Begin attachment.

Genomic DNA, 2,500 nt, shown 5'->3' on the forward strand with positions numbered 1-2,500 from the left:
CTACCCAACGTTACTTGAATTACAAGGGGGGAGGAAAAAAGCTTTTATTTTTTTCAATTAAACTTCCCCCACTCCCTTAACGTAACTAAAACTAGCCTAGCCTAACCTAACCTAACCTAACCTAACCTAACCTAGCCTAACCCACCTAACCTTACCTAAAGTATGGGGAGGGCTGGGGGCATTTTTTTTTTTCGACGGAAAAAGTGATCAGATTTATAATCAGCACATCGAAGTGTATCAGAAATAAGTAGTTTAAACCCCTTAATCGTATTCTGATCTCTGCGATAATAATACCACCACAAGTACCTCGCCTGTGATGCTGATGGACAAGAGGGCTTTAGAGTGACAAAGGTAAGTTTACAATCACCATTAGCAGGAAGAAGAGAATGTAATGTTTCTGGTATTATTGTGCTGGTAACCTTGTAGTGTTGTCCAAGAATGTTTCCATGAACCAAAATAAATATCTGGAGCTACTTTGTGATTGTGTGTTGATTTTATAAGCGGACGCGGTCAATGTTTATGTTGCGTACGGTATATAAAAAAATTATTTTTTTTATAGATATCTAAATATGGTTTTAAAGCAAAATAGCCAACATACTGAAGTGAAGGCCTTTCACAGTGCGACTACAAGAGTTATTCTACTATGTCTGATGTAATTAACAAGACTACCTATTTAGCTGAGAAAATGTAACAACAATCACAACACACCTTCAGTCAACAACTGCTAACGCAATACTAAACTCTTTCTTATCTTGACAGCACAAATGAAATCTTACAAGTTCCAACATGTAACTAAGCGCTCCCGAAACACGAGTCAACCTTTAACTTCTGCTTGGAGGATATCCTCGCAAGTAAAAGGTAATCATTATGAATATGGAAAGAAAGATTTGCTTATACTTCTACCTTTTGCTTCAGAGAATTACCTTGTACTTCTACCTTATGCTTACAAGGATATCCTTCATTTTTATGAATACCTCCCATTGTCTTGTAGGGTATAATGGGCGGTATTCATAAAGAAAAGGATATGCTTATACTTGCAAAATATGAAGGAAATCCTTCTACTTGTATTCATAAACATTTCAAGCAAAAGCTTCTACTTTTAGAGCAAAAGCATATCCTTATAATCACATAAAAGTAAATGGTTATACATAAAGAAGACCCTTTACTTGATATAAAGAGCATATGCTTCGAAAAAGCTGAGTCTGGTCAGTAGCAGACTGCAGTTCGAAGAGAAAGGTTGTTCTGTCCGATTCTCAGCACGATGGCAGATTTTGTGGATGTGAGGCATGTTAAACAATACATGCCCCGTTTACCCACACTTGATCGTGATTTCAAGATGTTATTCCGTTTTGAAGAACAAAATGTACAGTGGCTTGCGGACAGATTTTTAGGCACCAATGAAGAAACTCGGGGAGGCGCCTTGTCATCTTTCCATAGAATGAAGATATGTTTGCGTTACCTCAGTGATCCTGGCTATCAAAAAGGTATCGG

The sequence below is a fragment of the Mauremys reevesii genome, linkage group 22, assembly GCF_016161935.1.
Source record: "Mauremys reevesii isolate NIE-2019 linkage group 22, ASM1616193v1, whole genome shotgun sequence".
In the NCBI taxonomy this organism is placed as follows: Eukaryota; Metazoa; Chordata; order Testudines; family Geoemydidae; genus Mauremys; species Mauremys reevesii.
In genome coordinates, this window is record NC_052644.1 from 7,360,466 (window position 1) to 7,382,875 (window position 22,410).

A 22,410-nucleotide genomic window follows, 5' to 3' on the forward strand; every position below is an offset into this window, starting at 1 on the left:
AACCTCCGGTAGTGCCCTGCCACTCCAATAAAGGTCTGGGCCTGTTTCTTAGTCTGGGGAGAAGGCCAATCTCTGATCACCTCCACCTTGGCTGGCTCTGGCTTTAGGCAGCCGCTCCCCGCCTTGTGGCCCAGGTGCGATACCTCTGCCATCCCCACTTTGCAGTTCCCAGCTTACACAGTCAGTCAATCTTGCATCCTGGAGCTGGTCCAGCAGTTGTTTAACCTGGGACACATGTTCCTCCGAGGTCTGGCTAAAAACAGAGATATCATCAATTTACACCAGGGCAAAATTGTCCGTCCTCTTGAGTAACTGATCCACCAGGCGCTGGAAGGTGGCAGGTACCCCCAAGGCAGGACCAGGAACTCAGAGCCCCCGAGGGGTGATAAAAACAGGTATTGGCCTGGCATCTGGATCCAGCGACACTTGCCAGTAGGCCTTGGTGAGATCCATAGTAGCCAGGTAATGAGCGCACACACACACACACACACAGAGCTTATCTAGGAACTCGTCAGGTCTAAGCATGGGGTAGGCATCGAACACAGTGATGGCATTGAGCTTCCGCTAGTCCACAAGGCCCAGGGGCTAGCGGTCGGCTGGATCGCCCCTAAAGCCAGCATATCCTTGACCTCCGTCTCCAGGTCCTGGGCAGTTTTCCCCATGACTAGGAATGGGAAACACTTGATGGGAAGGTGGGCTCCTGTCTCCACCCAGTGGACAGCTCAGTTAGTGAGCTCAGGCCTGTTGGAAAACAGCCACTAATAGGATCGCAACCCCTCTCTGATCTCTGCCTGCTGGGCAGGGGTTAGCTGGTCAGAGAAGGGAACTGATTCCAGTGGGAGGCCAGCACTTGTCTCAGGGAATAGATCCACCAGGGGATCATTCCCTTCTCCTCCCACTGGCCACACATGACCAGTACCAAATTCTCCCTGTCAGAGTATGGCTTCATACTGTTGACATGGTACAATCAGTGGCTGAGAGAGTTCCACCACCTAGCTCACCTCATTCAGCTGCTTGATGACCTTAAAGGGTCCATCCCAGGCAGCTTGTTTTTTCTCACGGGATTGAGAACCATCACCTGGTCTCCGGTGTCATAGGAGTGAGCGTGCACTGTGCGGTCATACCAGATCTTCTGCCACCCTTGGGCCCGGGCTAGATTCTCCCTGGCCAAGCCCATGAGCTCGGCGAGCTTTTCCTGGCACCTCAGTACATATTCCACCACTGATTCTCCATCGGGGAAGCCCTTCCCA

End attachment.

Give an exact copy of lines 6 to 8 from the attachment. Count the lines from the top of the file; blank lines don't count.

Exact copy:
In genome coordinates, this window is record NC_052644.1 from 7,360,466 (window position 1) to 7,382,875 (window position 22,410).

A 22,410-nucleotide genomic window follows, 5' to 3' on the forward strand; every position below is an offset into this window, starting at 1 on the left:
AACCTCCGGTAGTGCCCTGCCACTCCAATAAAGGTCTGGGCCTGTTTCTTAGTCTGGGGAGAAGGCCAATCTCTGATCACCTCCACCTTGGCTGGCTCTGGCTTTAGGCAGCCGCTCCCCGCCTTGTGGCCCAGGTGCGATACCTCTGCCATCCCCACTTTGCAGTTCCCAGCTTACACAGTCAGTCAATCTTGCATCCTGGAGCTGGTCCAGCAGTTGTTTAACCTGGGACACATGTTCCTCCGAGGTCTGGCTAAAAACAGAGATATCATCAATTTACACCAGGGCAAAATTGTCCGTCCTCTTGAGTAACTGATCCACCAGGCGCTGGAAGGTGGCAGGTACCCCCAAGGCAGGACCAGGAACTCAGAGCCCCCGAGGGGTGATAAAAACAGGTATTGGCCTGGCATCTGGATCCAGCGACACTTGCCAGTAGGCCTTGGTGAGATCCATAGTAGCCAGGTAATGAGCGCACACACACACACACACACAGAGCTTATCTAGGAACTCGTCAGGTCTAAGCATGGGGTAGGCATCGAACACAGTGATGGCATTGAGCTTCCGCTAGTCCACAAGGCCCAGGGGCTAGCGGTCGGCTGGATCGCCCCTAAAGCCAGCATATCCTTGACCTCCGTCTCCAGGTCCTGGGCAGTTTTCCCCATGACTAGGAATGGGAAACACTTGATGGGAAGGTGGGCTCCTGTCTCCACCCAGTGGACAGCTCAGTTAGTGAGCTCAGGCCTGTTGGAAAACAGCCACTAATAGGATCGCAACCCCTCTCTGATCTCTGCCTGCTGGGCAGGGGTTAGCTGGTCAGAGAAGGGAACTGATTCCAGTGGGAGGCCAGCACTTGTCTCAGGGAATAGATCCACCAGGGGATCATTCCCTTCTCCTCCCACTGGCCACACATGACCAGTACCAAATTCTCCCTGTCAGAGTATGGCTTCATACTGTTGACATGGTACAATCAGTGGCTGAGAGAGTTCCACCACCTAGCTCACCTCATTCAGCTGCTTGATGACCTTAAAGGGTCCATCCCAGGCAGCTTGTTTTTTCTCACGGGATTGAGAACCATCACCTGGTCTCCGGTGTCATAGGAGTGAGCGTGCACTGTGCGGTCATACCAGATCTTCTGCCACCCTTGGGCCCGGGCTAGATTCTCCCTGGCCAAGCCCATGAGCTCGGCGAGCTTTTCCTGGCACCTCAGTACATATTCCACCACTGATTCTCCATCGGGGAAGCCCTTCCCA